Rail Transit Company Lacks Incentive To Improve

Rail Transit Company Lacks Incentive To Improve

In the small hours of Monday morning, I emerged bleary-eyed and beleaguered from the Amtrak station in Greensboro when my scheduled seven-hour train journey from Washington, D.C. mercifully came to an end after nearly 13 hours. The extreme delay, allegedly caused by a faulty engine that was “having trouble pulling the train forward,” was another grim illustration of how far the American rail network lags behind those of peer countries.

Unfortunately, Amtrak is protected from its own mediocrity because it is a government-backed monopoly. The quasi-public passenger rail corporation is largely sustained by a combination of state and federal subsidies, so market forces aren’t as effective in encouraging Amtrak to improve its reliability or face extinction.

Those who regularly read my columns will note that I almost never see reason in conservative or libertarian politics — however, this is a rare exception. If Amtrak were privatized, it would be forced to sink or swim on its own; if it continued to provide substandard rail service, it would not be able to survive without government subsidies.

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Privatization isn’t the solution that I would advocate, though. Subsidization is largely why Amtrak is an affordable means of transportation for many Americans to travel and to see the country without the prohibitive expense of air travel. Moreover, Amtrak inexpensively connects rural communities with metropolitan centers, which combats the isolation that often prolongs the struggles of rural economies.

Although the benefits of continuing to allow Amtrak to be subsidized are clear, that doesn’t mean that Amtrak deserves a “get out of jail free” pass. Indeed, if we’re going to trust the government to perform certain functions, they must perform them well — and Amtrak is a prime example of why some conservatives believe that the government can’t manage a two-car parade.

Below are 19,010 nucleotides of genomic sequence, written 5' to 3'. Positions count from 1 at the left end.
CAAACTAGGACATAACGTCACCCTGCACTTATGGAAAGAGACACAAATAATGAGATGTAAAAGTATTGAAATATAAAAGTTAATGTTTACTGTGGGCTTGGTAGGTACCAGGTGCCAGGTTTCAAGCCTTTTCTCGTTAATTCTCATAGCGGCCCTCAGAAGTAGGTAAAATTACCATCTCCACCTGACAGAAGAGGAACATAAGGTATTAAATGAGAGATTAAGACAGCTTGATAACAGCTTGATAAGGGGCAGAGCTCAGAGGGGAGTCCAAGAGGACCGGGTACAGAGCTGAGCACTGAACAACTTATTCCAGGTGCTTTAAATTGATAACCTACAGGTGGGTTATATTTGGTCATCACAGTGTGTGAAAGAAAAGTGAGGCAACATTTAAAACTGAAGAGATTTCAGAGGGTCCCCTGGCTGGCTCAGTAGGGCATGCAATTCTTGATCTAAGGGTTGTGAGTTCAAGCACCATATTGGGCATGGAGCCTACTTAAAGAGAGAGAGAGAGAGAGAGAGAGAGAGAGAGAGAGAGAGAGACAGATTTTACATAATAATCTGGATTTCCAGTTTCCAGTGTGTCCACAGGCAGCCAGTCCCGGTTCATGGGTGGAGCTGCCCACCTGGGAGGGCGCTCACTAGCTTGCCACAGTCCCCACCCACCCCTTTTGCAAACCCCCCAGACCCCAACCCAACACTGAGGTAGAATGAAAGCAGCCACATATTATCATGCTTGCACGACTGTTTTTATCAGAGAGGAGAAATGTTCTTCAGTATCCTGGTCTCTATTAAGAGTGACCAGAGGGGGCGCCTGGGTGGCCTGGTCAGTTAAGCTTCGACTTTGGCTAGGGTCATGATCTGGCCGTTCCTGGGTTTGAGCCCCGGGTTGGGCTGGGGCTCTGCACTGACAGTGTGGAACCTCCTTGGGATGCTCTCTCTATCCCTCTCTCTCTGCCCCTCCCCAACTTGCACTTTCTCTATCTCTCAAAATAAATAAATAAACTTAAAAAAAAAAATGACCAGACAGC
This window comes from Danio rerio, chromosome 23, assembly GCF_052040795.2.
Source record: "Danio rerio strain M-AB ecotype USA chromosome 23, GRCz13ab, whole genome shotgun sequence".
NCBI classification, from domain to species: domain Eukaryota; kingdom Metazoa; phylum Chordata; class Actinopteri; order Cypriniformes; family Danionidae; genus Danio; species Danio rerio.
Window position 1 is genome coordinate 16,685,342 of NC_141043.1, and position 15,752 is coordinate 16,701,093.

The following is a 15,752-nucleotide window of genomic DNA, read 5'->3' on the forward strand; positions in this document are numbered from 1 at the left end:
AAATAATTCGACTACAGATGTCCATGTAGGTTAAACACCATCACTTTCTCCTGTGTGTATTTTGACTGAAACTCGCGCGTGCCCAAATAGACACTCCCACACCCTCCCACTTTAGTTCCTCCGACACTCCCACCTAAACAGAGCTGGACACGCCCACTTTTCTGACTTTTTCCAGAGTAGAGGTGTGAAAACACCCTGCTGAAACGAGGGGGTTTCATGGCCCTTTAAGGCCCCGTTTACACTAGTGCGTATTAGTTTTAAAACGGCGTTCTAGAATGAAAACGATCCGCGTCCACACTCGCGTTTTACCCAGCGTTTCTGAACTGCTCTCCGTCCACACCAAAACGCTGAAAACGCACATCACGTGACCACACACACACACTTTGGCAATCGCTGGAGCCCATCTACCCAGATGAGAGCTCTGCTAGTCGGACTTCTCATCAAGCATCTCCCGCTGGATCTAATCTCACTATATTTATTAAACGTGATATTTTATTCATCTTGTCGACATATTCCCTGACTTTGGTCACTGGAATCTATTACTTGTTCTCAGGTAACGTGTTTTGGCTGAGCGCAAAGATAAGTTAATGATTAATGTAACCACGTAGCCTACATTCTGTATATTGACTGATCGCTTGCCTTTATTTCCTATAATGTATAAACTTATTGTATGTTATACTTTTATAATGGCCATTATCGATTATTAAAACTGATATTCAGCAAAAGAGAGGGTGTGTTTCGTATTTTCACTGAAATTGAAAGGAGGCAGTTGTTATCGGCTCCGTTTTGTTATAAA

Transportation infrastructure is a sound, urgent and politically-palatable investment that could be achieved without further exploding the federal deficit. Especially with a combination of better regulation and creative incentives, many transportation projects could pay for themselves.

State governments are already setting the pace in establishing reliable high-speed rail systems. Thanks in part to a $2.55 billion federal economic stimulus grant awarded to the California High-Speed Rail Authority, the state of California is on track to build a high-speed rail system that will transport passengers from San Francisco to Los Angeles in less than three hours. This railway will be the first in the U.S. that is comparable to high-speed trains in other countries such as China, where passengers can zip between Shanghai and Beijing in less than five hours. Similarly, the speedy Eurostar line can travel between Brussels, Paris and London in just two hours. The speed, efficiency, affordability and reliability of foreign rail systems exists in stark relief to my nearly 13-hour trip from Washington, D.C. to Greensboro. Better standards are possible in the U.S., but it would require politicians to challenge Amtrak’s feeble status quo.    

The country will be forced to address the poor quality of its rail system in the coming years as we reckon with the catastrophic impacts of climate change — reliance on personally owned automobiles will become increasingly unsustainable, and a good network of trains could be a viable transit alternative. Currently, auto travel in the U.S. is massively subsidized in the sense that the negative environmental externalities of driving, including carbon dioxide emissions, are not fully offset, and many U.S. highways, which cost tens of billions of dollars to maintain, are toll-free. If more tolls are collected and externalities are at least partially offset, perhaps via a carbon tax, revenue could potentially be utilized to shore up Amtrak or to build a new high-speed electric intrastate rail line. Such a policy would put the U.S. rail system on par with those of peer countries and invest in more sustainable long-distance transportation for the future.

Luckily, bringing U.S. railroads into the 21st century is a priority for progressive Democrats. The Green New Deal, which is supported by many Democratic members of the U.S. Congress as well as prospective presidential candidates, emphasizes the importance of both sustainable intra-city mass transit and inter-city railroads. Right now, Amtrak is an embarrassment to American infrastructure, but with the right transit-oriented candidates, future Wake Forest students will not be subjected to a train journey from hell.    

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